• How does the person access and participate in their neighbourhood, preferred communities or city/town? What support do they need to do so?
    • What community groups, special interest communities or organizations does this person want to be involved in? Do they require support to do so?
    • Strategies to overcome barriers
  • Employment/Meaningful Contribution
    • What are and how is this person being supported to achieve their employment goals?
    • If employment is not their goal, how do they wish to contribute and spend their time (e.g. volunteerism, healthy lifestyle activities, etc.)?
    • What community resources or supports does the person use or need in this area?
    • Strategies to address barriers.
  • Education and lifelong learning
    • Goals, dreams and wishes
    • Community resources used or needed
    • Strategies to address barriers
    • Transportation/Getting Around
    • How does the person get around their community? Are there barriers?
    • What support do they require to successfully access transportation?
    • Strategies to address barriers
    • Community resources used or needed
  • Financial/Material Wellbeing
    • Supports required to be as independent or actively involved
    • Income/Expenses – does the person have enough income to meet their needs, and if not, what strategies could increase or reduce the gap between their needs/desires and the availability of funds to meet those needs?
    • Status of financial planning/budgeting – who does what?
    • Community resources used or needed
    • Strategies to address barriers
    • Communication/Language
    • How does this person communicate? What support do they require to maintain, enhance or initiate this?
    • What training or information do staff who support them require to understand, interpret or facilitate this communication?
    • Does the person use or want to use any assistive technology in order to enhance their ability to communicate.
    • Strategies to address barriers
    • Community resources used or needed
    • Fun & Recreation
    • What does the person like to do for fun, what do they not like to do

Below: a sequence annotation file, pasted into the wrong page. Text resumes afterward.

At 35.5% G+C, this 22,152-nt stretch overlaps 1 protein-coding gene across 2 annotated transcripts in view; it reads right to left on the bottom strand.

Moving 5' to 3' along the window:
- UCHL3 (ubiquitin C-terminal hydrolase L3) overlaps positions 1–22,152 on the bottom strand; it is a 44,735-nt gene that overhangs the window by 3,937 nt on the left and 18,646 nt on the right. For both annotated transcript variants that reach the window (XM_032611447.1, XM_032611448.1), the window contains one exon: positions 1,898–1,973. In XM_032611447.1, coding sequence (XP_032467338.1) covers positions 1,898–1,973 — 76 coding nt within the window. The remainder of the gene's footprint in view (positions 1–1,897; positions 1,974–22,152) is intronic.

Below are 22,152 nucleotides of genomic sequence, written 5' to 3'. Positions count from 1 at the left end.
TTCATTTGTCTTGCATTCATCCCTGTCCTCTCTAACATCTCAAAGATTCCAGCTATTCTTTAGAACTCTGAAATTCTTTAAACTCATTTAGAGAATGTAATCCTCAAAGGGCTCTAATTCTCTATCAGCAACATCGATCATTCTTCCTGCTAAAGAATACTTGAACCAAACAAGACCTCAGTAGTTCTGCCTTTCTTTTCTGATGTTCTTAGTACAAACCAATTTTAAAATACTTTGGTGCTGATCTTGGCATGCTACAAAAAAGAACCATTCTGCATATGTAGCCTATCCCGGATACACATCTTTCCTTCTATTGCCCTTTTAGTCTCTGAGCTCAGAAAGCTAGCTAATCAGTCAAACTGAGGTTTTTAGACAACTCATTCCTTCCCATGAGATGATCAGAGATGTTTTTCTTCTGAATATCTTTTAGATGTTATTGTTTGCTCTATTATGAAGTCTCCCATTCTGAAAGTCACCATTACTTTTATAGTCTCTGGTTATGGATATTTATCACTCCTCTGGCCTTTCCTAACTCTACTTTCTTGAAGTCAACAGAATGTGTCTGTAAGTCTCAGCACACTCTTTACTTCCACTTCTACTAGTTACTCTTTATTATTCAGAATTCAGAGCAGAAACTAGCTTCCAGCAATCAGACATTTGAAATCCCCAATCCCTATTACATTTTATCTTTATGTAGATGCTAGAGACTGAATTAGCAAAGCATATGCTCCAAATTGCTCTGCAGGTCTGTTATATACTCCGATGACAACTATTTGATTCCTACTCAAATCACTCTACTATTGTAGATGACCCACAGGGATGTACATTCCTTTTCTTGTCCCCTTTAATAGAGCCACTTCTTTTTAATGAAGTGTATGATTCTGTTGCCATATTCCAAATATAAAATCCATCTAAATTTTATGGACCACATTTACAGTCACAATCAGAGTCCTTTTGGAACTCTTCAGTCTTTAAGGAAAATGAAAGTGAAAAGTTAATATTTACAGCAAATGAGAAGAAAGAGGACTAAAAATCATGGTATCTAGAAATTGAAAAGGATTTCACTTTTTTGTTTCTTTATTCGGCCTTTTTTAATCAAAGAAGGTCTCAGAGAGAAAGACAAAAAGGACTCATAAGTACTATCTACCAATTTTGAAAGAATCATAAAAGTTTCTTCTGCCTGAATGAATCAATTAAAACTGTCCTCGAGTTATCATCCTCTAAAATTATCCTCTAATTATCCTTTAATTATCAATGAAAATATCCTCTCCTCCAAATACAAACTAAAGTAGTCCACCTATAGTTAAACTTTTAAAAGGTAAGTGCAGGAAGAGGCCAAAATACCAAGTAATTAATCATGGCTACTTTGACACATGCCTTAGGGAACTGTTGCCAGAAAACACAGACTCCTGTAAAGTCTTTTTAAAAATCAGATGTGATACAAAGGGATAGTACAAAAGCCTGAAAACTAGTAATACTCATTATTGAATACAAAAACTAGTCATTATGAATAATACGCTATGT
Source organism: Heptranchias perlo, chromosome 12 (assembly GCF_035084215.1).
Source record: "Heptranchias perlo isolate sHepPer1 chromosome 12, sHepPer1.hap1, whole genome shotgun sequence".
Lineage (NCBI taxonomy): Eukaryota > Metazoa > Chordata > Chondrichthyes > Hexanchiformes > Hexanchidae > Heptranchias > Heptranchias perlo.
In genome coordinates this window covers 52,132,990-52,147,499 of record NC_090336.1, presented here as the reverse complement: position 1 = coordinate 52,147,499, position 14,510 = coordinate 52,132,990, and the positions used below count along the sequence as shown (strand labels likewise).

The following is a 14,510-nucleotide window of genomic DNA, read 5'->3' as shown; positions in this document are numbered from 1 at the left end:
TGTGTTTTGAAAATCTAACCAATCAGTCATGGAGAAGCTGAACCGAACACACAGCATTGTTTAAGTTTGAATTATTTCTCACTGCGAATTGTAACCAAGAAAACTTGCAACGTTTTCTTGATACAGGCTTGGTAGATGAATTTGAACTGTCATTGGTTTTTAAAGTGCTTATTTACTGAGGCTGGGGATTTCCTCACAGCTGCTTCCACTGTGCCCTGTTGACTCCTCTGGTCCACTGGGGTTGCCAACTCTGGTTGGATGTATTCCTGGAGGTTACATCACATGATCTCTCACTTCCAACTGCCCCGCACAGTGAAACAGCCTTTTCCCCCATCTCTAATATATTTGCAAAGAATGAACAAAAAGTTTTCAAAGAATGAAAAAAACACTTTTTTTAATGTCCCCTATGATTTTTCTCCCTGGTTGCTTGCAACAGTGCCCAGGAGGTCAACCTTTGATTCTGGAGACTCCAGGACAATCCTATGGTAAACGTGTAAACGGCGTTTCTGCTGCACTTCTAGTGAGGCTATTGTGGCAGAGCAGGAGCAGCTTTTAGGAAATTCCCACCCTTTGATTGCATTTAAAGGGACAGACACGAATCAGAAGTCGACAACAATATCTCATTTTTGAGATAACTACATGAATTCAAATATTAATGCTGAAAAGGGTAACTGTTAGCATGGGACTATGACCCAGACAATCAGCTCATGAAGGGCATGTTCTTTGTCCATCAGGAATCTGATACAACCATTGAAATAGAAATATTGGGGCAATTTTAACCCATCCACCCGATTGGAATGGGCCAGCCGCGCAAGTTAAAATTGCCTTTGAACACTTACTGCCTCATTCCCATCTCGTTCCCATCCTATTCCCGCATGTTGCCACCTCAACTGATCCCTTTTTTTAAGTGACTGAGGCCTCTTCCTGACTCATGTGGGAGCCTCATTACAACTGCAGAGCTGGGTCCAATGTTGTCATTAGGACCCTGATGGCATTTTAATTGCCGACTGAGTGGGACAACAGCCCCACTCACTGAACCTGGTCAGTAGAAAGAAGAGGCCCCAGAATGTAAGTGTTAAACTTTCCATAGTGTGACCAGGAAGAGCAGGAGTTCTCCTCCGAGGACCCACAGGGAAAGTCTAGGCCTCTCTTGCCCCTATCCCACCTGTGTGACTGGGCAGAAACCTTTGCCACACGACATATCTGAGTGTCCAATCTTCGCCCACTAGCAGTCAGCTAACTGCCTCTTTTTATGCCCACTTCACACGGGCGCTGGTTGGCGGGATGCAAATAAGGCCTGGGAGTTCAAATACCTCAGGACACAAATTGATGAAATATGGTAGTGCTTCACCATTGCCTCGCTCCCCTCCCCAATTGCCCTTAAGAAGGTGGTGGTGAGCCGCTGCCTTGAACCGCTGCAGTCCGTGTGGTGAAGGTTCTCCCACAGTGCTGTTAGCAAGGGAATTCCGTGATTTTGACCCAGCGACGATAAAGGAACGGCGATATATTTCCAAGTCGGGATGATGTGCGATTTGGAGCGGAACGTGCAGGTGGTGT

• What support does the person require to participate in their preferred activities or to try new ones?
  • Independent Living/Daily living
    • What support does the person need to get through their day?
    • How do they want that support to be provided?
    • How do they direct that support or communicate when they want changes to the way their day is going?
    • Does the person require personal or intimate care during bathing, dressing, toileting, or personal hygiene? How is this best done? Who, how and when do they prefer this is provided? What specific information or training do the staff providing this support require in order to do this respectfully and safely?
    • Does this person have any specific support needs to assist them to sleep well?
  • Safety
    • What supports does the person require to be safe? What risks are present for the person?
    • Do they have information and skills to keep themselves safe from or to report if they are being mistreated, disrespected or hurt?
  • Health and wellbeing
    • Acute and chronic health conditions
    • Allergies
  • Medications and Treatments
    • Sensory needs
    • Mobility needs
    • Healthy lifestyle supports
    • Mental health supports
      • Counselling
      • Addictions support
    • Clinical supports (physiotherapy, occupational therapy, dietary, speech, nursing)
    • Food & Nutrition
    • How does this person communicate when they are not feeling well or in pain?
    • Reference or attach all health care protocols or plans (seizure or prn protocols)
    • Contact information for all members of the person’s health care team
    • Community resources used or needed
    • Strategies to address barriers
  • Support required to be as independent or actively involved in all above areas
    • Spirituality
    • What spiritual practices does this person engage in/want to engage in?
      • Religious communities or practices
      • Cultural ceremonies or events
      • Meditation, massage or other self-care activities
    • What brings the person comfort when they are sad, upset or experiencing grief?